Court orders sought to disqualify directors of the fallen firm, which held an array of technology, infrastructure, and outsourcing contracts with the public sector
Three years after the collapse of outsourcing giant Carillion, the Insolvency Service has applied to the High Court seeking orders disqualifying eight directors and former directors of the firm from holding such posts in future.
Carillion held approximately 450 contracts with government when it went bust, with clients including the Department for Transport, the Department for Education, the Department of Health and Social Care, the Ministry of Justice, and the Ministry of Defence.
It also had a role in delivering superfast broadband across the UK, via the Carillion telent joint venture which, at the time of the construction firm’s collapse, held close to £2bn in contracts to deliver connectivity infrastructure.
The entity was legally separate and was taken over by the telent – although when its former partner collapsed in January 2018, broadband firms acknowledged that there might be a “minor impact on delivery schedules” over the coming months and years.
Three years on, the Insolvency Service said the bid to secure orders that could see eight former executives barred from senior management roles for up to 15 years had followed an investigation by the Official Receiver and was made on behalf of the secretary of state for business, energy and industrial strategy.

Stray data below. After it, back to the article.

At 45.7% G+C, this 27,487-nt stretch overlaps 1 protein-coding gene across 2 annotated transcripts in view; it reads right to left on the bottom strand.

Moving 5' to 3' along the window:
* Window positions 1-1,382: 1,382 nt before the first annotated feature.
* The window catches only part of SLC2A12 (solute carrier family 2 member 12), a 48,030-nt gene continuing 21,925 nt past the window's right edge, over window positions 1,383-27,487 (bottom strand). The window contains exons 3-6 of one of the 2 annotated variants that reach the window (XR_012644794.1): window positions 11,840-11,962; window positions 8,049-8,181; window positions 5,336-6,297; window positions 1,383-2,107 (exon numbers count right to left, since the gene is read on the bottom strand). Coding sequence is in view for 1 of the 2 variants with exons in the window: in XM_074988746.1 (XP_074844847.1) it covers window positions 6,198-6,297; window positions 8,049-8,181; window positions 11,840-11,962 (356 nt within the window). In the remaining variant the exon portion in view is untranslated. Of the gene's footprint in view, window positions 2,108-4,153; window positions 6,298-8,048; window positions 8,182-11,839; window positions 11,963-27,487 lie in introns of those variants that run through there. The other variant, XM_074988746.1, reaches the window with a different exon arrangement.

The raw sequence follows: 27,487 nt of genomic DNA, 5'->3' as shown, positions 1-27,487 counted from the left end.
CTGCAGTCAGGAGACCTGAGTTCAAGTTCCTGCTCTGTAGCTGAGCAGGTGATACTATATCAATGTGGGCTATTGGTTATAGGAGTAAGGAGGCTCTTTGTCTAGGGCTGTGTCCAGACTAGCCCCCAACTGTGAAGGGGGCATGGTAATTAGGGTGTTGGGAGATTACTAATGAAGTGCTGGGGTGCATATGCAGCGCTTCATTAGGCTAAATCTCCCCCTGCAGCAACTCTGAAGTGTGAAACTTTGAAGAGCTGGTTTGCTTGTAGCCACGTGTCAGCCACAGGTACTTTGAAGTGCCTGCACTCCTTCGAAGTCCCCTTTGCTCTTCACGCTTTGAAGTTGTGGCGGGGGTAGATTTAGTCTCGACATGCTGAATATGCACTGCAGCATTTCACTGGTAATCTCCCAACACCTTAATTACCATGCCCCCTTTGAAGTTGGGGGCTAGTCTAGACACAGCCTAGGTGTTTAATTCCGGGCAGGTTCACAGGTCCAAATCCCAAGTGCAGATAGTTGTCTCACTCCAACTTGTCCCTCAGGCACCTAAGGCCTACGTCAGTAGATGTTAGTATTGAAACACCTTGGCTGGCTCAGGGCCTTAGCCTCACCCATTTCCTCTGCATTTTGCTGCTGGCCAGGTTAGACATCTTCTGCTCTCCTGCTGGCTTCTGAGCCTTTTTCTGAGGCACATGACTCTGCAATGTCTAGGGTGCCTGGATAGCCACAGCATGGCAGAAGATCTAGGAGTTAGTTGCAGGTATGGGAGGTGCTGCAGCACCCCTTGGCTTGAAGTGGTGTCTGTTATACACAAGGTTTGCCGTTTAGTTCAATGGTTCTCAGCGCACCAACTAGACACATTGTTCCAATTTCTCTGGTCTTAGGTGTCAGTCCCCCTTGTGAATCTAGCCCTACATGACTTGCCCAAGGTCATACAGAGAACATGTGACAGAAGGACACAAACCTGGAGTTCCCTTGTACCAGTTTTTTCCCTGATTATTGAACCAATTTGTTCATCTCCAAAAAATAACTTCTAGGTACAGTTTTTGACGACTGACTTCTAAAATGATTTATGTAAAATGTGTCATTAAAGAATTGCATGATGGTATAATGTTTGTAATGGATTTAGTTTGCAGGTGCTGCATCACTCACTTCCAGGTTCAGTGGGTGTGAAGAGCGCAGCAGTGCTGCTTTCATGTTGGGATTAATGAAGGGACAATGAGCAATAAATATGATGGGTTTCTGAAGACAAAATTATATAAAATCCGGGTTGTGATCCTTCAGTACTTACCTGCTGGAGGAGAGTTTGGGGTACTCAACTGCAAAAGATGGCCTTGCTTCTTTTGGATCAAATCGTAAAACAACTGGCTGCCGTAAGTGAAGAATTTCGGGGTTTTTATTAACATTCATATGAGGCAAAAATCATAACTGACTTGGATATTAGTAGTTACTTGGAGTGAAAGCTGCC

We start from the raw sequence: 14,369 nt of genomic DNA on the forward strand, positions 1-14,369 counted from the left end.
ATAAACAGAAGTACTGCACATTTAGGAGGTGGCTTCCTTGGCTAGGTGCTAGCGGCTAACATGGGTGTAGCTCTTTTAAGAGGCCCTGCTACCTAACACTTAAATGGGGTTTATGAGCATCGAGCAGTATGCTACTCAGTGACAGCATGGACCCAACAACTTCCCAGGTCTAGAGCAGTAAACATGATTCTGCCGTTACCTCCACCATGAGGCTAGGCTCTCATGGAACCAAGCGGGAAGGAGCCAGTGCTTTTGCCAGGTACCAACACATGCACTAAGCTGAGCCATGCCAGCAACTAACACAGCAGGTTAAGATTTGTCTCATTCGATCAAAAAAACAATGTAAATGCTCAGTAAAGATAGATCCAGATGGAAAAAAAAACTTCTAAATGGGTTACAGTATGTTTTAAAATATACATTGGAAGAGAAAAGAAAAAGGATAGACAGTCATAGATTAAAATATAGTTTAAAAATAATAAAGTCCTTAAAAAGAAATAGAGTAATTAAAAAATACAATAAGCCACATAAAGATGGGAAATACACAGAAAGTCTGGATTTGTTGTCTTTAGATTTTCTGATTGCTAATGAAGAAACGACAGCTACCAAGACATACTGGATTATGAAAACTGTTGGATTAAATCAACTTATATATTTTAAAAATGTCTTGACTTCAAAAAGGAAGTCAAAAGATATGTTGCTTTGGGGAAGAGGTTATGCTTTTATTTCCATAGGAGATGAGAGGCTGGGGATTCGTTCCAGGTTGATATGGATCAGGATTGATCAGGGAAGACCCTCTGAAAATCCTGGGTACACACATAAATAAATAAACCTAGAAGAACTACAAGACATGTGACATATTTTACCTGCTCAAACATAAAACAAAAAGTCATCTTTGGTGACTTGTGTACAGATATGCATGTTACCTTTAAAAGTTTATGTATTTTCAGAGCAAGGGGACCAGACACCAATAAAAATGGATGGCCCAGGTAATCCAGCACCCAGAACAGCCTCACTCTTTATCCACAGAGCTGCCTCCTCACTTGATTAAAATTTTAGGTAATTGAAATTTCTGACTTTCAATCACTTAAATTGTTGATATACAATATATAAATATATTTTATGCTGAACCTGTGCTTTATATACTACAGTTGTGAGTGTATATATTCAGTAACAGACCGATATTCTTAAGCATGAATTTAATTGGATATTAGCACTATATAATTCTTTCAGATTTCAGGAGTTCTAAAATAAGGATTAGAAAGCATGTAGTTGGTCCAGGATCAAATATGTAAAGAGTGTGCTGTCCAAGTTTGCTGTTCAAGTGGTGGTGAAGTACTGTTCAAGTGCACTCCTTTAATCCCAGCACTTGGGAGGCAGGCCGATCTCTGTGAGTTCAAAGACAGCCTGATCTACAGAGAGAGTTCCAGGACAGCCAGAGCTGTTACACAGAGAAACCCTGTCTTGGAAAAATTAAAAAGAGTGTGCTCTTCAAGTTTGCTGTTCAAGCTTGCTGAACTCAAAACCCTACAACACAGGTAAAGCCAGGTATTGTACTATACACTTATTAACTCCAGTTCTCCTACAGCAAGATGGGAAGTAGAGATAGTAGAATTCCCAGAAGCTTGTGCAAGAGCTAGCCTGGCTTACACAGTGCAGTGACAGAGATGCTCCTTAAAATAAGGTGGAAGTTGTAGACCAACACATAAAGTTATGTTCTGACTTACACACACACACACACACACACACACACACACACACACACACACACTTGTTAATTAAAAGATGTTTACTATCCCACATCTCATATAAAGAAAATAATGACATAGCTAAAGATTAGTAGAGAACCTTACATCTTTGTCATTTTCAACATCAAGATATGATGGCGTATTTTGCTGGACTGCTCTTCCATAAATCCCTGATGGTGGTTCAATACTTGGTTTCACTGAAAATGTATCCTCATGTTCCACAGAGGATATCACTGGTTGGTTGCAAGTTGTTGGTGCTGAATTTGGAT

A spokesperson said: “We can confirm that on 12 January 2021 the Insolvency Service, acting on behalf of the secretary of state, applied for director disqualification orders against eight directors and former directors of Carillion. The application was made in the public interest.”
The Insolvency Service is an executive agency sponsored by the Department for Business, Energy and Industrial Strategy.
Carillion was wound up on 15 January 2018 and the Official Receiver was appointed as the liquidator. The firm was understood at the time to have debts of around £1.5bn.
The Official Receiver investigates the causes of the failure and the promotion, formation, business, dealings and affairs of a company which has been wound up by the court.
The Insolvency Service said that following a report about the conduct of each director submitted by the Official Receiver, the business secretary had determined that disqualifying orders should be sought against the eight directors and former directors.
It added that the grounds for the move had been that their conduct, while acting as a director of Carillion, made them unfit to be concerned in the management of a company.
The individuals for which disqualification orders are being sought are: Richard Adam, Richard Howson, Zafar Khan, Keith Cochrane, Andrew Dougal, Phillip Green, Alison Horner and Ceri Powell.
Cochrane was chief executive of Carillion at the time of the firm’s collapse. He took over the role from Howson in July 2017.
A National Audit Office report into the Carillion collapse published in summer 2018 said government departments had been creating contingency plans for the firm’s failure since it issued a profit warning in July 2017.
Initially, officials worked to establish a complete list of government contracts, but the NAO found some departments did not respond with details until then Cabinet Office minister Damian Green wrote to them in December.
Ultimately, 65 contingency plans from a total of 26 public bodies were received, fewer than the number sought.